Jem Southam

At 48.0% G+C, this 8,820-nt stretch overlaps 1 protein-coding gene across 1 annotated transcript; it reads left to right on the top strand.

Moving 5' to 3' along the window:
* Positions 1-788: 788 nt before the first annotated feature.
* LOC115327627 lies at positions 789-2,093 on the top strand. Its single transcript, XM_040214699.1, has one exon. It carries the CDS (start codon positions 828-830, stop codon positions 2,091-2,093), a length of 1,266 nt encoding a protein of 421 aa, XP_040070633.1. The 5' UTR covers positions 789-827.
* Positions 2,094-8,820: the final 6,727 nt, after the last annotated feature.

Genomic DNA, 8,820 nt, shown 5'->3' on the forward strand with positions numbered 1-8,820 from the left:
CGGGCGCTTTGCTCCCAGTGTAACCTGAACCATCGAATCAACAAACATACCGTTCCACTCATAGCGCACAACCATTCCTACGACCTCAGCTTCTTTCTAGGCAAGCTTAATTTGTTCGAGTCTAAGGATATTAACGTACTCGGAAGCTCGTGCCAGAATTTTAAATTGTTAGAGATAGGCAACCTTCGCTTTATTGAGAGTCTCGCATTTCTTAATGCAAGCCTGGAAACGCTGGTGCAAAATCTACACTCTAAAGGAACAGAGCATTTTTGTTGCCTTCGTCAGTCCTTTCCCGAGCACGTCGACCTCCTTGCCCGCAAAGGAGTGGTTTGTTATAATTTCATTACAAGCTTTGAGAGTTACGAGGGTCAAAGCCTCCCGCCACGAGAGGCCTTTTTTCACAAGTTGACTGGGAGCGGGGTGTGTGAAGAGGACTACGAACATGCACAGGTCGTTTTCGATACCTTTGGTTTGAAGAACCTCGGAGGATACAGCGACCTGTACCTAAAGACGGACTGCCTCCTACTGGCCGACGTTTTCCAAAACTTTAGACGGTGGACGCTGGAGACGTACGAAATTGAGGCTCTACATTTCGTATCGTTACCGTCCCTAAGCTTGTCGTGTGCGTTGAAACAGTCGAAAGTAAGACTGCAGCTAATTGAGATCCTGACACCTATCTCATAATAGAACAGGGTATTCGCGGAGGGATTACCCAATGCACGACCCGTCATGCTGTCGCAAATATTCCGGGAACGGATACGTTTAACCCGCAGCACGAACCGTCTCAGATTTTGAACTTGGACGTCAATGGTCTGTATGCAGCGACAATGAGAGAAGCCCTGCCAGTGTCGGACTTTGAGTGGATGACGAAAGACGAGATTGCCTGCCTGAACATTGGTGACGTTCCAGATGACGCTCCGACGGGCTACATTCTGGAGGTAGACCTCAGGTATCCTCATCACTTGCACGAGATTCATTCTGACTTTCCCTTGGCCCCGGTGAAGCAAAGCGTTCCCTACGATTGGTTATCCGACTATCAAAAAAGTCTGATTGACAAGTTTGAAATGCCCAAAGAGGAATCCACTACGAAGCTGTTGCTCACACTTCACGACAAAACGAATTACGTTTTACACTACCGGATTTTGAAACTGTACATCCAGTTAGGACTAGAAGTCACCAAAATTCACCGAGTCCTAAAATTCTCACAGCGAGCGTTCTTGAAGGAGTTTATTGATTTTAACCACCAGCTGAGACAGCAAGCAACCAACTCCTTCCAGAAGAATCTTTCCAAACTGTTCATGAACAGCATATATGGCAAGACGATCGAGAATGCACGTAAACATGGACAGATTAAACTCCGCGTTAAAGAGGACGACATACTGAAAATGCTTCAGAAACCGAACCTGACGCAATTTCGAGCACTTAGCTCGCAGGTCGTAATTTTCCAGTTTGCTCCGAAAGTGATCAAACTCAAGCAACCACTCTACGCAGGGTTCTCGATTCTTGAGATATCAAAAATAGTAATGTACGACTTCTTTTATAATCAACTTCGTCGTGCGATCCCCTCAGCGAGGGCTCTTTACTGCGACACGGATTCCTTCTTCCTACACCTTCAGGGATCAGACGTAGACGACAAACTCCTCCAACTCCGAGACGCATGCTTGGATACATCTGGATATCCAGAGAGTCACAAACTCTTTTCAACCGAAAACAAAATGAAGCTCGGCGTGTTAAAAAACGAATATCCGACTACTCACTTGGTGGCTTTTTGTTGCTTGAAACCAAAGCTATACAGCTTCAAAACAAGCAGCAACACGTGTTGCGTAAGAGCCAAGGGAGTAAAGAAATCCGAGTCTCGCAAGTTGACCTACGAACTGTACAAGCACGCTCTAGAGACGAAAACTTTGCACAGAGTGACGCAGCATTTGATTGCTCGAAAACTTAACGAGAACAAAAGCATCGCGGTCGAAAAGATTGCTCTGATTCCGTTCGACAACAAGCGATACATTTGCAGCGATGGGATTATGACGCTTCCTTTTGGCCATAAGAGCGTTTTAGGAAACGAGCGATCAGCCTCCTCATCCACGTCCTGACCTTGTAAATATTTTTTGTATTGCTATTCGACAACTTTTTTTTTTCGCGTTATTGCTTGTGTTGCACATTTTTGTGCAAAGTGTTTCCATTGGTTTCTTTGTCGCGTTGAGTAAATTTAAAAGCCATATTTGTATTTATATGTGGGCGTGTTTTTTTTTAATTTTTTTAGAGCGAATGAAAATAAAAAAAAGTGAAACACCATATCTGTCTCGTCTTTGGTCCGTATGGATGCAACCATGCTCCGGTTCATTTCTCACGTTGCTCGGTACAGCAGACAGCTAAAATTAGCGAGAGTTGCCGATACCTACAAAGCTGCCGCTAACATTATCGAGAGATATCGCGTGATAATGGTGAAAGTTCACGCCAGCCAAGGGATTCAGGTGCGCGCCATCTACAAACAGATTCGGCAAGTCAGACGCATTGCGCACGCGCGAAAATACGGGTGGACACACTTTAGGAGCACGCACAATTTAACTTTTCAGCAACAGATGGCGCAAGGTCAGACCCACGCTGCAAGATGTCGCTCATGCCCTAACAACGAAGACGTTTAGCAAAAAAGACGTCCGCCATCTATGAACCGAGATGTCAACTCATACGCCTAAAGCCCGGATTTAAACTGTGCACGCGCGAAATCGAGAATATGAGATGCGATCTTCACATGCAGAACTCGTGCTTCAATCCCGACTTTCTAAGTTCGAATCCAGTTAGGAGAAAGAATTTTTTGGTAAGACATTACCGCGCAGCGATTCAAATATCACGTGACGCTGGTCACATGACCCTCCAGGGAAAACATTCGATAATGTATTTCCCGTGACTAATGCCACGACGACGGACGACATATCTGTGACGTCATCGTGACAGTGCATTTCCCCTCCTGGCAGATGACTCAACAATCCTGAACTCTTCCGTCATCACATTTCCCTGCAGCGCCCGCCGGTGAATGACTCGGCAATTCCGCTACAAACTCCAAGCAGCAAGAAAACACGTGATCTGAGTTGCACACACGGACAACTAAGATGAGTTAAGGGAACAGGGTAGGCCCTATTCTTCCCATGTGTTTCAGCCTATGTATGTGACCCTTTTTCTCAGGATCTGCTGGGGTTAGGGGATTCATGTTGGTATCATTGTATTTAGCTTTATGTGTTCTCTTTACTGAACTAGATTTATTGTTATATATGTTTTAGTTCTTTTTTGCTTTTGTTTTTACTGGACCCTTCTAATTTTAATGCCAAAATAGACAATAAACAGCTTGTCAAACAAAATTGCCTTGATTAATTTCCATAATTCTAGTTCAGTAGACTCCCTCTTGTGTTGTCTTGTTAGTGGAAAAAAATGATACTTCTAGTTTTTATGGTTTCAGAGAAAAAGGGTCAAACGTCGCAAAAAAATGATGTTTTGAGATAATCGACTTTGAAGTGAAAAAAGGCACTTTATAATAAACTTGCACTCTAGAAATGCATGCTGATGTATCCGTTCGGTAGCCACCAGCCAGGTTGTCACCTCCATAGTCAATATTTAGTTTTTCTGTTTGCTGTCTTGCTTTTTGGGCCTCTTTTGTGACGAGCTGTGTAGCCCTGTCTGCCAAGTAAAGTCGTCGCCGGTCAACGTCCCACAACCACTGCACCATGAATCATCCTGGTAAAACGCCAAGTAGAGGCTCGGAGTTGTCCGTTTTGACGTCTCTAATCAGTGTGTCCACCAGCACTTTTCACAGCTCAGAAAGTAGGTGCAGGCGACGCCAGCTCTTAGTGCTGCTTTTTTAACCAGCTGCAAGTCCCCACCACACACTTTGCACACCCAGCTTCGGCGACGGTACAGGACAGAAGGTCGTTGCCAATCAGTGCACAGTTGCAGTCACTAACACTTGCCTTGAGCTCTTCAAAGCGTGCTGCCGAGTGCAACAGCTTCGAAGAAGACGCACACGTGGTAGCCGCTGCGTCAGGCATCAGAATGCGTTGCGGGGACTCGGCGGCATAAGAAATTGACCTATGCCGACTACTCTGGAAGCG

The south coast of England, with its crumbling white cliffs, is both a bulwark against foreign influence and a symbol of the anxiety behind British isolationism. Birling Gap, for instance, is falling into the sea, offering a dramatic metaphor of decline and a stark formal landscape of sea, sky and stone. The landscape is endlessly pictorial. Southam’s photographs are taken with a large-format camera and are highly finished and monumental. At first glance, they fall into the heroic landscape tradition of Ansel Adams. Yet look further and you see that Southam chooses landfalls, rivulets and other emblems of unfixed landscapes, setting up a sense of danger and change at odds with the size and authority of his photographs. His message is less about recording the picturesque or dramatic landscape, and more about capturing nature’s constant metamorphosis.

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